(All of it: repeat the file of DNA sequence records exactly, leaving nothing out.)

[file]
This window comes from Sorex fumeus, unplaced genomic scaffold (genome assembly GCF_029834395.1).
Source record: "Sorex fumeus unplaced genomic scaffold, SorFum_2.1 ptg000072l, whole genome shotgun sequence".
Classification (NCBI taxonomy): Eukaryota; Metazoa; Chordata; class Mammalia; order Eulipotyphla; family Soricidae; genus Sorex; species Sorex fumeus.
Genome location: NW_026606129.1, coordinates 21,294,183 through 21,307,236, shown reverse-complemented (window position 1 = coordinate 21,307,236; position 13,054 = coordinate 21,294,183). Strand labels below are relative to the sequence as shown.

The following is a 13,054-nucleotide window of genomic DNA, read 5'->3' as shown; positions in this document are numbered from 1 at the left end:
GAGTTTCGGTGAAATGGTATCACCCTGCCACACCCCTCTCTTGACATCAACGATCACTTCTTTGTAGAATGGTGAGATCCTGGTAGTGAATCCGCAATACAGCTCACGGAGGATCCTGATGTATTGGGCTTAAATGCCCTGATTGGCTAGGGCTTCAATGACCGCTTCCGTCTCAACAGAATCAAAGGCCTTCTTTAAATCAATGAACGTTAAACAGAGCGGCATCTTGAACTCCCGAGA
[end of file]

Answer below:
This window comes from Sorex fumeus, unplaced genomic scaffold (genome assembly GCF_029834395.1).
Source record: "Sorex fumeus unplaced genomic scaffold, SorFum_2.1 ptg000072l, whole genome shotgun sequence".
Classification (NCBI taxonomy): Eukaryota; Metazoa; Chordata; class Mammalia; order Eulipotyphla; family Soricidae; genus Sorex; species Sorex fumeus.
Genome location: NW_026606129.1, coordinates 21,294,183 through 21,307,236, shown reverse-complemented (window position 1 = coordinate 21,307,236; position 13,054 = coordinate 21,294,183). Strand labels below are relative to the sequence as shown.

The following is a 13,054-nucleotide window of genomic DNA, read 5'->3' as shown; positions in this document are numbered from 1 at the left end:
GAGTTTCGGTGAAATGGTATCACCCTGCCACACCCCTCTCTTGACATCAACGATCACTTCTTTGTAGAATGGTGAGATCCTGGTAGTGAATCCGCAATACAGCTCACGGAGGATCCTGATGTATTGGGCTTAAATGCCCTGATTGGCTAGGGCTTCAATGACCGCTTCCGTCTCAACAGAATCAAAGGCCTTCTTTAAATCAATGAACGTTAAACAGAGCGGCATCTTGAACTCCCGAGA